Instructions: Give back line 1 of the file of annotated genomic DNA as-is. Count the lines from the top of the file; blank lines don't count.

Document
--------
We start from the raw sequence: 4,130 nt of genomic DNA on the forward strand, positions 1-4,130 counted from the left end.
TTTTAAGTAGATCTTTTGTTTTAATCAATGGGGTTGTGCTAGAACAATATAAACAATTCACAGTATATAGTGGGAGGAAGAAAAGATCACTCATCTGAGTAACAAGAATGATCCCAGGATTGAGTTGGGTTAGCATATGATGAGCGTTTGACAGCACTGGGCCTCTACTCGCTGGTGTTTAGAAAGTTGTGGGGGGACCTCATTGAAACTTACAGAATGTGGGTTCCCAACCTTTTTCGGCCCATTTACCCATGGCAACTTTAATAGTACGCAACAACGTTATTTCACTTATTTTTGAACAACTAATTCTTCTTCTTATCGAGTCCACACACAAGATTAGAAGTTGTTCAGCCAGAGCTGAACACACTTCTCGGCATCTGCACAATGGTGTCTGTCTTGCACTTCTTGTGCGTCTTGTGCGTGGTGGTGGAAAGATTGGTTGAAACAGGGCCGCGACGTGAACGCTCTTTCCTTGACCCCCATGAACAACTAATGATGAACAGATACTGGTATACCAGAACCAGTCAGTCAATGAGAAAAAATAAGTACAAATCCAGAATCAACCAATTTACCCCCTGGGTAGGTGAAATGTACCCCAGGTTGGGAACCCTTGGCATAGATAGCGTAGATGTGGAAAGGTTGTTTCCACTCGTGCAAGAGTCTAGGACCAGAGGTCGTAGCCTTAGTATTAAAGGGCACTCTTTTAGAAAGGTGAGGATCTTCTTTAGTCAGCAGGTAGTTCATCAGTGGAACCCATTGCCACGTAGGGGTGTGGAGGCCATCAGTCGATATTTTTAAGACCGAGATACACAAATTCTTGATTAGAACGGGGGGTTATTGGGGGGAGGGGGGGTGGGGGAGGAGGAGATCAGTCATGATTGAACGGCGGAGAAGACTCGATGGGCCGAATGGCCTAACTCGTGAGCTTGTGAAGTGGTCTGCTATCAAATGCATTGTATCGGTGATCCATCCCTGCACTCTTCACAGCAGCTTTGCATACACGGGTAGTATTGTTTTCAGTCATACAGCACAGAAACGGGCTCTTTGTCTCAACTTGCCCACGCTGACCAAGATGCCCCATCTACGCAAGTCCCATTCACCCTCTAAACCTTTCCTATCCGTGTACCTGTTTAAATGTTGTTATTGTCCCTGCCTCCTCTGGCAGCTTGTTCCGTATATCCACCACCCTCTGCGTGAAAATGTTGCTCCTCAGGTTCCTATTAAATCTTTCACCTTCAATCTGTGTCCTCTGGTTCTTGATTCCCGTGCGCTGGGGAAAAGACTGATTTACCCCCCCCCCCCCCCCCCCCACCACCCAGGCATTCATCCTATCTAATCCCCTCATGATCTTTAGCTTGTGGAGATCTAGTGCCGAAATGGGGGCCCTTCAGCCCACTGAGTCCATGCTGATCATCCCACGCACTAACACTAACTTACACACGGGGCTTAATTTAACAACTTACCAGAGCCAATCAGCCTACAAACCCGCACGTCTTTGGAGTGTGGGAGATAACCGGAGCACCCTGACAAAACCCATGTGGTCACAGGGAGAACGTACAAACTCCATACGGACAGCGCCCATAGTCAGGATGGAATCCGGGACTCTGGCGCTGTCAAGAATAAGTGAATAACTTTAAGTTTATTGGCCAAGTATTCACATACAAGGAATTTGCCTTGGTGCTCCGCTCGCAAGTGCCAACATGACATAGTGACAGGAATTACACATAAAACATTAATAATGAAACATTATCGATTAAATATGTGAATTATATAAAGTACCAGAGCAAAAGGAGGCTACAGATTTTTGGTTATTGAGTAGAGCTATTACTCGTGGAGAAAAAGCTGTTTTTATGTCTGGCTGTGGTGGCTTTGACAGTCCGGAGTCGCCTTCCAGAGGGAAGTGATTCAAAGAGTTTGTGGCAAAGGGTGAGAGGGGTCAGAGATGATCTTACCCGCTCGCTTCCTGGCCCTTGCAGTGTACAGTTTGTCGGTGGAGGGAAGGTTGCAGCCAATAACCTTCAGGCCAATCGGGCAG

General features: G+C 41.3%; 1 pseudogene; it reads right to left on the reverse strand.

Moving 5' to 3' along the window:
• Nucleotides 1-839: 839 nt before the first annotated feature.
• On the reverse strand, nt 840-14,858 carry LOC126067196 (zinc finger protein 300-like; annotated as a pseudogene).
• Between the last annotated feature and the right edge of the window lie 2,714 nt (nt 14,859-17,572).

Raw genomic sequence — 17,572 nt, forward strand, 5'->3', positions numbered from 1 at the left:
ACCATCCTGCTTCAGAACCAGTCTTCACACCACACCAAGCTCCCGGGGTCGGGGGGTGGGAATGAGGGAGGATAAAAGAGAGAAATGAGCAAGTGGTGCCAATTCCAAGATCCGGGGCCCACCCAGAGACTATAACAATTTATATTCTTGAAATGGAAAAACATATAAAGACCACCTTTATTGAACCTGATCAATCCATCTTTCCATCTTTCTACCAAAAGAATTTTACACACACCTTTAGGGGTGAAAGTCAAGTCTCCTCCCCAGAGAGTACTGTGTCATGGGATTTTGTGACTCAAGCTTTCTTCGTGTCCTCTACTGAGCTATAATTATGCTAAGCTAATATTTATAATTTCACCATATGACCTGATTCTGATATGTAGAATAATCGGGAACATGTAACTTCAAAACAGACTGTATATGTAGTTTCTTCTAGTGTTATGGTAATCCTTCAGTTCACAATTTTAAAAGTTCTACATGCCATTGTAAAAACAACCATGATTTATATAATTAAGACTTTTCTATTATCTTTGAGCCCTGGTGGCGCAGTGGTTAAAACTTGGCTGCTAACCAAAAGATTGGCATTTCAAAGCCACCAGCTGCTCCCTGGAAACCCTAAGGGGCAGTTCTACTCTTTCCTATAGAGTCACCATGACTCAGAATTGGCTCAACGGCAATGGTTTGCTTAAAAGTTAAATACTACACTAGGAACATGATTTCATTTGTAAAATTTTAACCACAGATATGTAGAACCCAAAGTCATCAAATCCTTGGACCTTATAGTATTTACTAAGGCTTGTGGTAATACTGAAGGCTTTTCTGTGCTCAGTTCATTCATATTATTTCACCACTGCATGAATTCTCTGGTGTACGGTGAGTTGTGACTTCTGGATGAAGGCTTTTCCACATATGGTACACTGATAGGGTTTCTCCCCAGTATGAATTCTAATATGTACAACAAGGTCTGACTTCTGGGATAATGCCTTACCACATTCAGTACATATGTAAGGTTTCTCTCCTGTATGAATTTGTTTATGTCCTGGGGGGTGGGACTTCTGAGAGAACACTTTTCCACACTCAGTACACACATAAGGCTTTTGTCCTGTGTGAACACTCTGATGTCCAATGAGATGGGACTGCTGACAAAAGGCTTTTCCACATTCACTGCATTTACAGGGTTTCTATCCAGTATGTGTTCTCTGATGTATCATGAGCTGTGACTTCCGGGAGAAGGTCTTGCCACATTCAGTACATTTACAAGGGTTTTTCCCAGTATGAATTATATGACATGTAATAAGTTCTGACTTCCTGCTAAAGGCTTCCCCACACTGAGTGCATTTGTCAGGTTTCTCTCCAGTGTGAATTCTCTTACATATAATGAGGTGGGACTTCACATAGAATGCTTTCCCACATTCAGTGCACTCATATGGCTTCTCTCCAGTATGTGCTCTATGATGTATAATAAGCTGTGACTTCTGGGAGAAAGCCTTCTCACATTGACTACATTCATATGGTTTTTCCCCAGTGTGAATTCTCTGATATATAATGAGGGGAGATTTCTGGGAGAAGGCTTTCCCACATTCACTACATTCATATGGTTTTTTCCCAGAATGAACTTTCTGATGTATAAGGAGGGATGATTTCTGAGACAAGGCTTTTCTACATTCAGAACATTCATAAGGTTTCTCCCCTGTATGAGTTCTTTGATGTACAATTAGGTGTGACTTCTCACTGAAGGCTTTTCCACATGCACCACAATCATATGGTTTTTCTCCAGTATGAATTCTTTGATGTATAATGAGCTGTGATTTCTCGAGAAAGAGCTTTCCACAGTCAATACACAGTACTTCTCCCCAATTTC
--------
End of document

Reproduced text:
We start from the raw sequence: 4,130 nt of genomic DNA on the forward strand, positions 1-4,130 counted from the left end.